Wage subsidies and debt payment holidays have done a fine job in covering up the perils of  bloated household balance sheets. According to recent Government data, households lost a combined $21-billion in employment compensation in the second quarter, but they gained $54-billion in government transfers. In other words, disposable incomes were up nearly 11% and savings rates surged by 28%. It turns out life is pretty good when you don’t have to pay your bills and the Government strokes a cheque to sit at home.

That’s certainly keeping the housing market steady. Home sales across Greater Vancouver enjoyed a 37% increase in August when compared to last year, as buyers look to enhance their living standards amidst what is, at least on paper, the worst recession in living memory. The surprising strength of the market is creating a self-enforcing positive feedback loop that is reminding buyers that even in the worst of times nothing can interrupt a multi-decade real estate bull market, not even a pandemic.

However, it’s not all rainbows and butterflies. While the Trudeau Government remains committed to ensuring wage subsidies continue to flow, it appears OSFI, the Canadian banking regulator is ready to pull the plug. The debt payment holiday will be coming to an end, as OSFI has officially stated it will not be extending mortgage payment deferrals. Loan and payment deferrals granted after September 30 will not be eligible for special capital treatment.

With over 16% of all mortgages at one point or another being in deferral, we will soon get a better glimpse behind the curtain as to who really needed the deferral, and who didn’t. While I am personally of the view that the deferral program was abused,  just like CERB, it only takes a small percentage of borrowers to upset the apple cart.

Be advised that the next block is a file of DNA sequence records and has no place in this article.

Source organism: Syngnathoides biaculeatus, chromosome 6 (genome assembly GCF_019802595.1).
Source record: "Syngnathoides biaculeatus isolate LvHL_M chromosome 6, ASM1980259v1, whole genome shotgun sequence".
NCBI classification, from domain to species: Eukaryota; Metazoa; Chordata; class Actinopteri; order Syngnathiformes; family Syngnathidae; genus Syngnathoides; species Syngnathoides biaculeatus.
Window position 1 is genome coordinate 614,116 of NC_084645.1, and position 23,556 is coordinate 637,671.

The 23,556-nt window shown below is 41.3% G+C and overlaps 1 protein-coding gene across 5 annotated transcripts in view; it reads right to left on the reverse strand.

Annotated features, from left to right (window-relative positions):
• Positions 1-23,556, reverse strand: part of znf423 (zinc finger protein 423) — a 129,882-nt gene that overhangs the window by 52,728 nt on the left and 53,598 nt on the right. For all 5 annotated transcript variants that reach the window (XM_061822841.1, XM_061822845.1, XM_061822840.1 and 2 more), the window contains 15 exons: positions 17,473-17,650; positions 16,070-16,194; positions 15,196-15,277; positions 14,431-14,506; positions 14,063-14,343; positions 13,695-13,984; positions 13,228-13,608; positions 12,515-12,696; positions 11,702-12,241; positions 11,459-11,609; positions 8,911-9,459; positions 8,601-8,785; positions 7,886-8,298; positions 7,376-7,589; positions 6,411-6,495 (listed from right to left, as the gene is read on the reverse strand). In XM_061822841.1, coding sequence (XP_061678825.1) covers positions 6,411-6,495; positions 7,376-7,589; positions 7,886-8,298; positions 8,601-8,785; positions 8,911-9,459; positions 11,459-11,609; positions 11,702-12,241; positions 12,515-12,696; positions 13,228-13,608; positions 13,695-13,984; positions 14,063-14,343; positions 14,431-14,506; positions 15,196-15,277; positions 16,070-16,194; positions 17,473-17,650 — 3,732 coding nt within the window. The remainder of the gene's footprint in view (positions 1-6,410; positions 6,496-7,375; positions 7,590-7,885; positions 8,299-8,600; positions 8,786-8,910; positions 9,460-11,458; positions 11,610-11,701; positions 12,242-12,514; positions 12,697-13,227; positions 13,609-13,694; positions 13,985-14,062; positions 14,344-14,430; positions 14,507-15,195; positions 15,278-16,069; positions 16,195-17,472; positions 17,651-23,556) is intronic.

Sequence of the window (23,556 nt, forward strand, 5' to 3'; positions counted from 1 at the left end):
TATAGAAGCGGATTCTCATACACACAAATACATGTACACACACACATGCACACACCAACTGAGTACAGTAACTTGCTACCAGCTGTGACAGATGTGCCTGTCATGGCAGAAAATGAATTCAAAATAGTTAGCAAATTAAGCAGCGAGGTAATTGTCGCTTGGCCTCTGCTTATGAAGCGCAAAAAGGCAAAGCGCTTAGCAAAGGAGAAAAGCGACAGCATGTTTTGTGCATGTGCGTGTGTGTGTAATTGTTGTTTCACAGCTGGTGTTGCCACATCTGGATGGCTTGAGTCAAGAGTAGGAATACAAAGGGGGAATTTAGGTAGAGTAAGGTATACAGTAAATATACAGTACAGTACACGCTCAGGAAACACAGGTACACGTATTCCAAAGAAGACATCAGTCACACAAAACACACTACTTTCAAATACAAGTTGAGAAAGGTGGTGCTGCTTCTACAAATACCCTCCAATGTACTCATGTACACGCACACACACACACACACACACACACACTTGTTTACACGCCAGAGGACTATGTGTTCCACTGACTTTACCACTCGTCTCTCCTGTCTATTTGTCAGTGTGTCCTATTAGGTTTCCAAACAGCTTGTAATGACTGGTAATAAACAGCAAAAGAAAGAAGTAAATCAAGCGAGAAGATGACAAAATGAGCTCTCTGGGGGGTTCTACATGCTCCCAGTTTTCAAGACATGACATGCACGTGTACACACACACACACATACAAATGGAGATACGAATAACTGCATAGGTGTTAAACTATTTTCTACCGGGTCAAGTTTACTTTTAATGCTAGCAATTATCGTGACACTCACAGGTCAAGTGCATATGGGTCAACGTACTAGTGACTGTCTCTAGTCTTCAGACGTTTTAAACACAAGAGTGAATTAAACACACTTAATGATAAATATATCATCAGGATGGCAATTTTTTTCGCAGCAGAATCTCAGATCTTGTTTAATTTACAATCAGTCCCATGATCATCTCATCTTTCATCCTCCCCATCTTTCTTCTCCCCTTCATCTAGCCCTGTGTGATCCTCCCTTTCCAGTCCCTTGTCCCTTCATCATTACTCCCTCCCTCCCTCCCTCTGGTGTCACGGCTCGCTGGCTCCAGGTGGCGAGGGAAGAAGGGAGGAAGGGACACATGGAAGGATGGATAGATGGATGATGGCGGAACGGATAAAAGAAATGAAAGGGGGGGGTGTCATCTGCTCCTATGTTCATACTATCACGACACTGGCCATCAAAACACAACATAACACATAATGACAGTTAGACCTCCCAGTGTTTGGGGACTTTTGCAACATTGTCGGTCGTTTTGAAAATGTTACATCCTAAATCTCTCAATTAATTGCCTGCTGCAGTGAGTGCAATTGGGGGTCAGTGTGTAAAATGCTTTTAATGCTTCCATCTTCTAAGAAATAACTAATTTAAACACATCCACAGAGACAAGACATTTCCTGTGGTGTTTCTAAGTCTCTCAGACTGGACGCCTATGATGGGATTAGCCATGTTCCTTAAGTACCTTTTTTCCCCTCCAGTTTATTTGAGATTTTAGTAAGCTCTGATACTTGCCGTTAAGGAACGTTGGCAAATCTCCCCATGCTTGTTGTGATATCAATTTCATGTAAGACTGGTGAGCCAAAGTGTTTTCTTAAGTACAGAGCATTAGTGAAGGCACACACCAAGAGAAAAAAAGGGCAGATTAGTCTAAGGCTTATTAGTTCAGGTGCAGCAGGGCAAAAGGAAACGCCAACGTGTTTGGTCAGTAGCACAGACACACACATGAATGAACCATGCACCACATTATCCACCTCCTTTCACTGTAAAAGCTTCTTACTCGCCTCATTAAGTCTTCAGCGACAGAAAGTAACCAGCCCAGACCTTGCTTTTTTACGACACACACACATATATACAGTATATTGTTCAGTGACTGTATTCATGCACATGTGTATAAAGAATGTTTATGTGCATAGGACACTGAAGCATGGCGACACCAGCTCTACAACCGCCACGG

According to National Bank Financial banking analyst Gabriel Dechaine, “If you assume 90 per cent of the borrowers deferring payments go back to normal and 10 per cent become impaired [i.e., likely won’t ever pay], you could see the arrears rate get close to 2 per cent. The type of scenario needed to get you there is a W-shaped recovery and another full lockdown of the economy.”

Dechaine adds, more likely, the slow recovery will result in closer to 5 per cent of mortgage deferrers defaulting, he suspects. That could lift the 90-day arrears rate from 0.24 per cent to 0.9 per cent or 0.95 per cent. That’s not far off the Bank of Canada’s “pessimistic” scenario projection of 0.8 per cent for the second half of next year.

To put that in context, in the early 1980s we saw just over 1 per cent of mortgage borrowers go into arrears, also known as 90-day delinquencies. That’s the highest Canada has ever seen to date.

That could obviously spill over into more inventory hitting the market, perhaps disrupting the great bull market. Although it’s important to re-iterate that this is merely an educated guess.

For now, it’s a great story, Canadians are statistically speaking, better off today than they were six months ago, at least financially. Who could have imagined.

Three Things I’m Watching:

1. Adjusting for participation rates and hours worked, here is the ‘effective’ unemployment rates by province for August 2020.

2. Detached house sales in the Fraser Valley surged 53% compared to the same period last year. Compare this to an investor based condo market in Downtown Vancouver which saw zero sales growth during the same period, and an 80% increase in New Listings.

3. Jobs are recovering, but the unemployment rate still sits at 10.2%.

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